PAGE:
Congress Issues Report Urging More Action Against Boko Haram

Despite admitting a total lack of evidence for any real threat posed by the Nigerian militant group, Washington is getting more involved

by John Glaser, December 01, 2011

A Congressional report says Nigeria’s militant Islamist group Boko Haram is an “emerging threat” to the US and its interests, and justifies entrenching military and security interests with the Nigerian government.

“We ought to put much more into developing local intelligence and relationships, and more into cooperating with Nigerian authorities to encourage them to help us work together to understand the nature of the threat,” said Patrick Meehan, chairman of the US Congressional committee that drew up the report.

The report contains trumped up conclusions about Boko Haram, in a conspicuous effort to justify greater military intervention throughout Africa. “Boko Haram has quickly evolved and poses an emerging threat to US interests and the US homeland,” it said.

“While I recognize there is little evidence at this moment to suggest Boko Haram is planning attacks against the [US] homeland, lack of evidence does not mean it cannot happen,” Mr. Meehan is quoted as saying.

That didn’t stop the committee from inflating the threat from the remote and insubstantial militant group. Boko Haram, it said, “has the intent and may be developing capability to coordinate on a rhetorical and operational level” with al-Qaeda in the Islamic Maghreb (AQIM).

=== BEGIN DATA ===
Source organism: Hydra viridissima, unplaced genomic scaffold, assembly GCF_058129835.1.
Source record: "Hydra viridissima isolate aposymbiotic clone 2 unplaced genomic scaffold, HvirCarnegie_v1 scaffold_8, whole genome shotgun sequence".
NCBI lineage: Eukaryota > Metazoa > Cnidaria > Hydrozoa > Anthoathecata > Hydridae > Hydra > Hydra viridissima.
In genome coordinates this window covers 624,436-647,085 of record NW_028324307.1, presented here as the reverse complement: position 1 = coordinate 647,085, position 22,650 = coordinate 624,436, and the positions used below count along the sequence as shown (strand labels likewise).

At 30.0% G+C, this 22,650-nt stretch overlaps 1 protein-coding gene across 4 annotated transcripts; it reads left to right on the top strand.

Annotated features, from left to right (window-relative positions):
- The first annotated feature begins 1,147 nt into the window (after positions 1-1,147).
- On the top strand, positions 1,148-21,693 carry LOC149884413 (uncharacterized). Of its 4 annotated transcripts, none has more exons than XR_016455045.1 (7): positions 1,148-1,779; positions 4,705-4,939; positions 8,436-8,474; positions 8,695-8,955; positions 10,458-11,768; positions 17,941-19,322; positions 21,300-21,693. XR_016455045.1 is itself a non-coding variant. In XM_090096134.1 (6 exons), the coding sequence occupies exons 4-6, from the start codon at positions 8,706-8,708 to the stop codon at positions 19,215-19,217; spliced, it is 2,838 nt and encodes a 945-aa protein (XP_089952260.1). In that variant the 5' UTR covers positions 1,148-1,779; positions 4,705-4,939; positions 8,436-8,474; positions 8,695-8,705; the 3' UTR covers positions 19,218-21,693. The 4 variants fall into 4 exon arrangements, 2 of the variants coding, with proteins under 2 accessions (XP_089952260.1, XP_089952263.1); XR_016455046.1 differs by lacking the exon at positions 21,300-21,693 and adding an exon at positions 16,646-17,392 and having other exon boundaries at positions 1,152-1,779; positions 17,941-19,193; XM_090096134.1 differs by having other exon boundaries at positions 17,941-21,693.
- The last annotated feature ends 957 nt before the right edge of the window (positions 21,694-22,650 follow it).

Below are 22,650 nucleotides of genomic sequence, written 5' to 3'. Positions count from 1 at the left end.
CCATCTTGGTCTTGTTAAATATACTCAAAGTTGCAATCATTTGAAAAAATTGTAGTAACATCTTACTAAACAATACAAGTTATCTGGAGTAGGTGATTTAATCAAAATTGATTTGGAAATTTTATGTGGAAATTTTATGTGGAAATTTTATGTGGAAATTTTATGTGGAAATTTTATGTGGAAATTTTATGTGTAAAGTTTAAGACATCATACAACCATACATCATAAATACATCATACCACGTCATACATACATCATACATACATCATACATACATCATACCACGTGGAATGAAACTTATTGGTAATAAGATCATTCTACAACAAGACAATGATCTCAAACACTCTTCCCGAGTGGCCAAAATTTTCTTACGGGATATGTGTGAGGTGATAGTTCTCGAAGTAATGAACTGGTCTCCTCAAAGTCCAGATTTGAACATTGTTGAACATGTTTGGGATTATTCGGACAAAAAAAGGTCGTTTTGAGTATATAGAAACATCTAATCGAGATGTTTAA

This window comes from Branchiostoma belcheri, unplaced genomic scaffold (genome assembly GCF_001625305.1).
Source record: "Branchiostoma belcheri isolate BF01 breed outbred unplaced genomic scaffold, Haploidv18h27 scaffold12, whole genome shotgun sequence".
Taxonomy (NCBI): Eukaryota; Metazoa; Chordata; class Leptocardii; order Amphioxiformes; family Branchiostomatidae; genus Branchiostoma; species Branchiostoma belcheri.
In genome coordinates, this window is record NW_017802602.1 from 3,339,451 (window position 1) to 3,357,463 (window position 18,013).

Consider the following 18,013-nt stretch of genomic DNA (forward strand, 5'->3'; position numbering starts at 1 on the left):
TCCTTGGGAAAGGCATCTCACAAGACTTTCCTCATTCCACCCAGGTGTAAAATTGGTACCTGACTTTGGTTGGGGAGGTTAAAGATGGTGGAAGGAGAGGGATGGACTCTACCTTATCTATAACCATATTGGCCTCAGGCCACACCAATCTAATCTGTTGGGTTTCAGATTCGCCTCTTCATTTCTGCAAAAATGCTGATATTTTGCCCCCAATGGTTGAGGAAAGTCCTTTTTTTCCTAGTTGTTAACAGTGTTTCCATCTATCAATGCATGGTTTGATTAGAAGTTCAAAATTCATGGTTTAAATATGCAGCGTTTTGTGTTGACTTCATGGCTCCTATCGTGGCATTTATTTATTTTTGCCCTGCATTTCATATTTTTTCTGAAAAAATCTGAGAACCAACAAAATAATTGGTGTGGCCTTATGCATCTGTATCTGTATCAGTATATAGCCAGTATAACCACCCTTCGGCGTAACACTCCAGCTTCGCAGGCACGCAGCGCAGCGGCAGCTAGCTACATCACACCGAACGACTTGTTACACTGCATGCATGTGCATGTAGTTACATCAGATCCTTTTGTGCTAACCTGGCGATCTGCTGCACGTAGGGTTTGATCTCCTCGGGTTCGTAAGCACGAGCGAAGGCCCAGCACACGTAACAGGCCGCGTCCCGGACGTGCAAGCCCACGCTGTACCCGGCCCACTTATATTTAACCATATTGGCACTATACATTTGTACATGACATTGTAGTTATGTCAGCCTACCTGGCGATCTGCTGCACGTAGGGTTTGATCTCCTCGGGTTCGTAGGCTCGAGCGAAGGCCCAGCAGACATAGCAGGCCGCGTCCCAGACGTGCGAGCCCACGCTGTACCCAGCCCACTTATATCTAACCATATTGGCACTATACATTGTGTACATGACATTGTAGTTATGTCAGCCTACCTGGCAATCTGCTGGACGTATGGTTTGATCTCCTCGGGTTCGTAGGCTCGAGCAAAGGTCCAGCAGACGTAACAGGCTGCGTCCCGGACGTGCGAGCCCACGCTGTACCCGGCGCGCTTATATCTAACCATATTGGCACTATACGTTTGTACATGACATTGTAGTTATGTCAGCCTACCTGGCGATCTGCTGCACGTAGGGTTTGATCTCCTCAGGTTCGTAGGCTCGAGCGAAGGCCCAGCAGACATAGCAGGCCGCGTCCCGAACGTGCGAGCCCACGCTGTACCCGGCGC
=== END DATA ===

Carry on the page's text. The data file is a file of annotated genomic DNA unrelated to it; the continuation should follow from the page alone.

Any tenuous aims by Boko Haram have come only after aggressive U.S. interventions in Nigeria. Secretary of State Hillary Clinton vowed in October to take action against the group, which had previously been concerned only with a narrow set of domestic issues. Then in November it was revealed that the U.S. army was sent to Nigeria and provided counter-insurgency training to Nigerian troops battling Boko Haram.

The aggressive postures and increased security partnerships with African tyrannies is indicative of Washington’s new war in Africa, following familiar foreign policy conventions applied previously, particularly in Latin America and the Middle East, to ruinous results.

The strategy is characterized by military aid to and reliance on brutish, undemocratic regimes, proxy militias, and targeted special operations as opposed to invasion and occupation. New war fronts in Somalia, Uganda, and Libya are a part of a renewed focus on Africa.

Through the Pentagon’s Africa Command, the US is training and equipping militaries in countries including Algeria, Burkina Faso, Chad, Mali, Mauritania, Morocco, Niger, Nigeria, Senegal and Tunisia in the name of preventing “terrorists from establishing sanctuaries.”

The pretext for the prominent escalation of military imperialism in Africa are these militant factions like Boko Haram, which pose virtually no conceivable threat to the U.S. Notably, the chairman of the committee that issued this latest report was rather blatant about the lack of threat posed. But signs are Washington is undeterred.

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